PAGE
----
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Now using hazelnuts in this recipe can be slightly problematic, since they do have those pesky husks on them (I am not sure that terminology is right).  It does take some effort to get those things off, but I think it’s worth it.  This recipe makes a big batch.  Here’s what you’ll need:

  • 3/4 c. hazelnuts
  • 5 c. fresh basil leaves, packed tight
  • 5-6 garlic cloves, chopped
  • 1 c. olive oil
  • juice and zest of 1/2 a lemon
  • 1 c. grated Parmesan
  • salt and pepper, to taste

1.  Roast the hazelnuts in either a preheated 350 degree F oven or in a pan over medium heat.  Roast them until they become fragrant and slightly browned.  Transfer them to a plate and cover with a light towel and allow them to cool.  While they are covered they can steam which helps release them from the husks.  Now rub the nuts with the towel to clean off husks and set aside.

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2.  In a food processor, place hazelnuts and pulse to chop for a few seconds.  Add the basil and pulse again.  Do the same when you add the garlic.

3.  With the food processor running. drizzle in the olive oil to combine.  Add the lemon and pulse for a few seconds.  Transfer to a serving bowl or storage container.  Stir in the Parmesan.  Add salt and pepper to taste.

Just a little shot of pesto!
Just a little shot of pesto!

Notes — I made a batch of Garlic Confit and added a little bit of the infused oil into the pesto.  I didn’t put too much because I just wanted a hint of the flavor.  Maybe I used a couple of tablespoons. . .  I like putting lemon in my pestos which most people don’t.  Maybe it makes it too much like a gremolata for folks.  I just like the brightness it adds, plus it helps keep everything green. . . Roasting hazelnuts is made more idiot-proof because of their husks.  The husks help protect the nuts from burning so even if you get a little charring on the husk, the nut may actually be just fine.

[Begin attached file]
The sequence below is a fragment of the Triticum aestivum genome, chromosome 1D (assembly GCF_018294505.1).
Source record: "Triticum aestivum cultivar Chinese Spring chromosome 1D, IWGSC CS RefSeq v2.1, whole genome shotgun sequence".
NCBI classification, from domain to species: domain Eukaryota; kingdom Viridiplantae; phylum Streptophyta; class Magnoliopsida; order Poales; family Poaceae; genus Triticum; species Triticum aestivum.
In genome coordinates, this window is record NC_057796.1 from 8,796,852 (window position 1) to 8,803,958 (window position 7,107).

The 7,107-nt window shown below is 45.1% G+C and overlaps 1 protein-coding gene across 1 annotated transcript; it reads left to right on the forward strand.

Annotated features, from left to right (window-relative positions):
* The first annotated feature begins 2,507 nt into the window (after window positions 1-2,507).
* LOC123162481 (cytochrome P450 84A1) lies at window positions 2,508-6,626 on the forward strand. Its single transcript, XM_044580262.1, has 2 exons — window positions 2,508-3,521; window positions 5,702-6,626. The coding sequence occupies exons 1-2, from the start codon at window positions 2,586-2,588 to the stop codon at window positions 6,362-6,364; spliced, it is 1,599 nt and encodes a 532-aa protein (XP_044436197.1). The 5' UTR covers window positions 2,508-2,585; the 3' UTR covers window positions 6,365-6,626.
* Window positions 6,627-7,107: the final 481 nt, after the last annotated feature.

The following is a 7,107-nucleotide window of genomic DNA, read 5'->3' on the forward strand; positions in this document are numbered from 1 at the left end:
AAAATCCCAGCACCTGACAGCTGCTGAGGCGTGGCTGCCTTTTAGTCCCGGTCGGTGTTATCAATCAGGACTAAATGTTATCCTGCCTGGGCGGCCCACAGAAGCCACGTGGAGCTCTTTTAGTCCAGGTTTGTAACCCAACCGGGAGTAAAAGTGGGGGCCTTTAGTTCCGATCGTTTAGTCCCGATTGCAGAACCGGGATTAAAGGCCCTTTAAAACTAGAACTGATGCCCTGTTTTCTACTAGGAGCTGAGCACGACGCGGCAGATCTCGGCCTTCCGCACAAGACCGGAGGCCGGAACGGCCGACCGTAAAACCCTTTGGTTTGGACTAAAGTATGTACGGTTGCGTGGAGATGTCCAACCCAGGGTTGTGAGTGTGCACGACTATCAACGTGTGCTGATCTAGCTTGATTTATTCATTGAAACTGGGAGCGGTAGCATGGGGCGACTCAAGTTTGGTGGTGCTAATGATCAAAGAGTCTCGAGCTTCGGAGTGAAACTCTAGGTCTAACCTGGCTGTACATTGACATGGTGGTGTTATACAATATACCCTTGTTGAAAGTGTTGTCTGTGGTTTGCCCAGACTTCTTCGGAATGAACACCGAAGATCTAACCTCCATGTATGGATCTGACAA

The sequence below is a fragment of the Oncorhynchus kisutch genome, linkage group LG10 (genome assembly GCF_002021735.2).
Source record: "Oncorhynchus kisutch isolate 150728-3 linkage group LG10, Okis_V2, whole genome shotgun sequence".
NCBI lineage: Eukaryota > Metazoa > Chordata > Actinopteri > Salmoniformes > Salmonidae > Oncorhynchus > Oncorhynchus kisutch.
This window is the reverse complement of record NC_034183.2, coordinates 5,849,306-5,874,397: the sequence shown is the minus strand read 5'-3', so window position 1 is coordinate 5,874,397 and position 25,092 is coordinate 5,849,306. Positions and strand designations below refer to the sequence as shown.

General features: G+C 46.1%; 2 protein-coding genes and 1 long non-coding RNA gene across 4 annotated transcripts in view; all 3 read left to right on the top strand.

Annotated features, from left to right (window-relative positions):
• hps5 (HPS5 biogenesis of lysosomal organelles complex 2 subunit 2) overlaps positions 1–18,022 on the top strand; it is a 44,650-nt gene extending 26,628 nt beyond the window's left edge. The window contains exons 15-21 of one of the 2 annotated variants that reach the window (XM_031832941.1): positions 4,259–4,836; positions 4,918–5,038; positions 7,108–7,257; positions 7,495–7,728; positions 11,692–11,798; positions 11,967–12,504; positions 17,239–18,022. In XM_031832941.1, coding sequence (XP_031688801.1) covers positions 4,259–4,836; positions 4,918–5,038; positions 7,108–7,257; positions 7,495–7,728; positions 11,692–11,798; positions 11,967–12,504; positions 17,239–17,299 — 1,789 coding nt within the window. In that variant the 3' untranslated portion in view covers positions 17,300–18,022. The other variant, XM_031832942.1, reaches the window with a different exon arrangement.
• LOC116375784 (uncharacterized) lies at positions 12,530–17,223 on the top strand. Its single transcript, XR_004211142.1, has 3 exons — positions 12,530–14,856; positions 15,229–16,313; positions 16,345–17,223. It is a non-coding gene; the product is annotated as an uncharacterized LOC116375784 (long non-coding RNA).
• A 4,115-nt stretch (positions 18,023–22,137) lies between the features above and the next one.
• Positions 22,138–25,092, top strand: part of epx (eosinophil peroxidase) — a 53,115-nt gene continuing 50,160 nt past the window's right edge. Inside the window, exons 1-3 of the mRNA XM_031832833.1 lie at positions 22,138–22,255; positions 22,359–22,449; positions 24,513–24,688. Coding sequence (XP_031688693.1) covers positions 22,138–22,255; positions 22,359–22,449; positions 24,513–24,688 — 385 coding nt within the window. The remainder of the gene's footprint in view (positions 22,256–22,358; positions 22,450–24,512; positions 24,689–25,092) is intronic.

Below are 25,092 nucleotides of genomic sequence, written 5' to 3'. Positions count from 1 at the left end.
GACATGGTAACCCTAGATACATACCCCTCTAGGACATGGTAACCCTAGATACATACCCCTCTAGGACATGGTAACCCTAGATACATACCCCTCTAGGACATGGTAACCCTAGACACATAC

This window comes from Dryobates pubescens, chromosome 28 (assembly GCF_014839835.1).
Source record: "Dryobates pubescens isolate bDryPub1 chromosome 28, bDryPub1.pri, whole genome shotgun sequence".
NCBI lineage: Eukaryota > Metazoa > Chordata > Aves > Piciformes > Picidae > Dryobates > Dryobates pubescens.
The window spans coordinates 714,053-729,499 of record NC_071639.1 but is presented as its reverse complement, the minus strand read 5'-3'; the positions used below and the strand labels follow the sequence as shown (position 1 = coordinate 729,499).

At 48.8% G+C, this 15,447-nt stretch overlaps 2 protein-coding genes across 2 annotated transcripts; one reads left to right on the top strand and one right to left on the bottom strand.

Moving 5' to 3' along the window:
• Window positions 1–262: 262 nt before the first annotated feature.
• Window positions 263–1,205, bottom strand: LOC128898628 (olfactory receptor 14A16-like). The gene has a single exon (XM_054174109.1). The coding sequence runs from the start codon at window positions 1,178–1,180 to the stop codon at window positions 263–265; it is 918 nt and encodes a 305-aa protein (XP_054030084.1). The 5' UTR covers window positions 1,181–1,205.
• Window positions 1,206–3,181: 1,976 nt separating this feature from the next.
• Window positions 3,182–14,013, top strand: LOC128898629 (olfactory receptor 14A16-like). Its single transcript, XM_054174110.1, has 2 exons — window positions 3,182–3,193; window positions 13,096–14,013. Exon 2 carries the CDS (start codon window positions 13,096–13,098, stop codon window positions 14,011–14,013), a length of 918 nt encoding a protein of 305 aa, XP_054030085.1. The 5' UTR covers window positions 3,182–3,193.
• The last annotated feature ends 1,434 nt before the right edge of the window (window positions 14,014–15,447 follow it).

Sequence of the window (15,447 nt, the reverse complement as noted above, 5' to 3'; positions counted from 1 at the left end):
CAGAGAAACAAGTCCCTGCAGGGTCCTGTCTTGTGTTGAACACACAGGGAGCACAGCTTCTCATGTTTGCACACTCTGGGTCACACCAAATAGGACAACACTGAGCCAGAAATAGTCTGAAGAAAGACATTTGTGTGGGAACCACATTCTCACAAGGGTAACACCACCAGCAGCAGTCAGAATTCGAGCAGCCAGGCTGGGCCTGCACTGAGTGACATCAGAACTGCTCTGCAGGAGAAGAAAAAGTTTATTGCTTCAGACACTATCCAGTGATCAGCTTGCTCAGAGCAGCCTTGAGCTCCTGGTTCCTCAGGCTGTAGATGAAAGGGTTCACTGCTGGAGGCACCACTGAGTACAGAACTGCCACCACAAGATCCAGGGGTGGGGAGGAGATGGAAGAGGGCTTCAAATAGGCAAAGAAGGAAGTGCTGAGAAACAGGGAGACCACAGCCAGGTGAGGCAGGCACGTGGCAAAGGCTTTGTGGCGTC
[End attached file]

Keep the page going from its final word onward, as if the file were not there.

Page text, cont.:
Lemon Macarons

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Now I’ve done a lot of research on macaroons.  Alright, it’s not like I’ve done a dissertation on the topic but I’ve done comparisons on lots of different recipes.  And what I’ve found is that all the recipes are pretty much exactly the same.  Well, not exactly — they do differ on different flavorings and whatnot.  But since the base recipe is pretty simple and standard, you can get a little creative with flavorings.

I admit, this is not my best batch ever.  Guess I'm out of practice.
I admit, this is not my best batch ever. Guess I’m out of practice.

Of course, “lemon” isn’t exactly creative, but I had some lemons in the fridge already so that was an easy choice for me.  Plus, the zest won’t really change the moisture content of the ingredients.